# Video: Adding One-Digit Numbers by Making Ten

In this video, we will learn how to add two one-digit numbers by first making ten.

09:12

### Video Transcript

Adding One-Digit Numbers by Making 10

In this lesson, we’re going to learn how to add two one-digit numbers together by first making 10. Now, before we start, let’s remind ourselves about something. And this is the fact that adding a number on to 10 is quick and is also easy. We know that 10 plus two equals 12. Five more than 10 is 15. As we’ve just said, adding a number on to 10 is quick and easy. Perhaps you can see the patterns in the numbers that we’re adding and the totals that we get. Now, in this video, we’re going to be adding two one-digit numbers together. But because adding a number on to 10 is quick and easy, we’re going to make one of the numbers into 10 first. Let’s see how we do this.

Now, let’s imagine that we’ve got a packet of cookies and we open it. And we tip out two piles of cookies. We have a pile of seven cookies and six more cookies. And to find the total, we need to add seven and six together. Now, one way we could model this addition is using ten frames. Seven plus six equals what? Now, we could find the answer by starting with the number seven and counting on six more. But in maths, it’s always good to find quick and easy ways to find the answer.

Now, we know that adding numbers to 10 is quick and easy. What if we split up the number six and move some of our cookies into the first ten frame so that we make 10? Then we’d be adding 10 and another number together. That would be quick and easy to do. What number do we know goes with seven to make 10? Well, we know that seven and three make 10. And so we’re going to have to split up our six cookies into the three cookies that we’re going to move and then three more cookies that are left behind because we know three and three makes six.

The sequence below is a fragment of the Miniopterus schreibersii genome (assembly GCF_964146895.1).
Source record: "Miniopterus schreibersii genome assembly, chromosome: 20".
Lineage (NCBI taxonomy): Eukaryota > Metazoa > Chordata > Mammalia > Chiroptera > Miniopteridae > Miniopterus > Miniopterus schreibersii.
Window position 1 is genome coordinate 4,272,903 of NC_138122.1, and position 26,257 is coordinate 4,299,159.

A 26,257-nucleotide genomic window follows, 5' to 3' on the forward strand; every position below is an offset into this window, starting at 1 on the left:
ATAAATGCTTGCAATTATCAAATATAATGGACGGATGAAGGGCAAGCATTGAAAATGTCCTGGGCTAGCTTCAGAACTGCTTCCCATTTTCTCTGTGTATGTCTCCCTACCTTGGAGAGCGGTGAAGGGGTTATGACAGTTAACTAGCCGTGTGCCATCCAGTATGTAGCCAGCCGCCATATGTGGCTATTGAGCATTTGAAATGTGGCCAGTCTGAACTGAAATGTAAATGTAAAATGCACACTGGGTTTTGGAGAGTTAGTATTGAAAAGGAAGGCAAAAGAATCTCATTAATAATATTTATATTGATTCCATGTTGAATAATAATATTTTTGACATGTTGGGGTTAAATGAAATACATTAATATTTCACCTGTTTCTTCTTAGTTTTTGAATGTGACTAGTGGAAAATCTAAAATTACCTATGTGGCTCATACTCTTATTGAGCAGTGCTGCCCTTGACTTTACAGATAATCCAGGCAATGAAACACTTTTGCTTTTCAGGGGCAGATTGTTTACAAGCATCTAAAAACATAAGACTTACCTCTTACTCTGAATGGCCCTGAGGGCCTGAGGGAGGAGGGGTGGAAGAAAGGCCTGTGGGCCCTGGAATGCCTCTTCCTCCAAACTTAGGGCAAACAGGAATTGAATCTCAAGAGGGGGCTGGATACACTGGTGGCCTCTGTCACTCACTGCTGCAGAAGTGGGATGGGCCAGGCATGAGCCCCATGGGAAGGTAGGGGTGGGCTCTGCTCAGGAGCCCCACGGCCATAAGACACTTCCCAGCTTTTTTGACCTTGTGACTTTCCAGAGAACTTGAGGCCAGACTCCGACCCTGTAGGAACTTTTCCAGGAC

Find an expression that has the same answer as six plus eight.

Underneath the numbers six and eight, we can see two ten frames, and these are going to help us to answer the question. There are six pink squares and eight blue squares. We can see that the eight blue squares have been split up. Four of them have been moved across to the first ten frame. To do this, we’ve had to split up the number eight into four. These are the four that we’ve moved. And we have four left. We know that four and four go together to make eight. By putting some of our eight squares into this ten frame, we’ve managed to fill it. Six and four go together to make 10.

All that we have to do to find the same answer is to add on what’s left of the number eight, which is four. So we can say that an expression that has the same answer as six plus eight is 10 plus four. And you know, by splitting up the number eight to make 10 like this, we can make the calculation much easier to work out. The expression that has the same answer as six plus eight is 10 plus four.

Ethan is adding by making 10. Nine plus six equals what. Which calculation should he do first? Nine plus one equals 10 or nine plus five equals 14. And then which calculation should he do next? 10 plus six equals 16 or 10 plus five equals 15.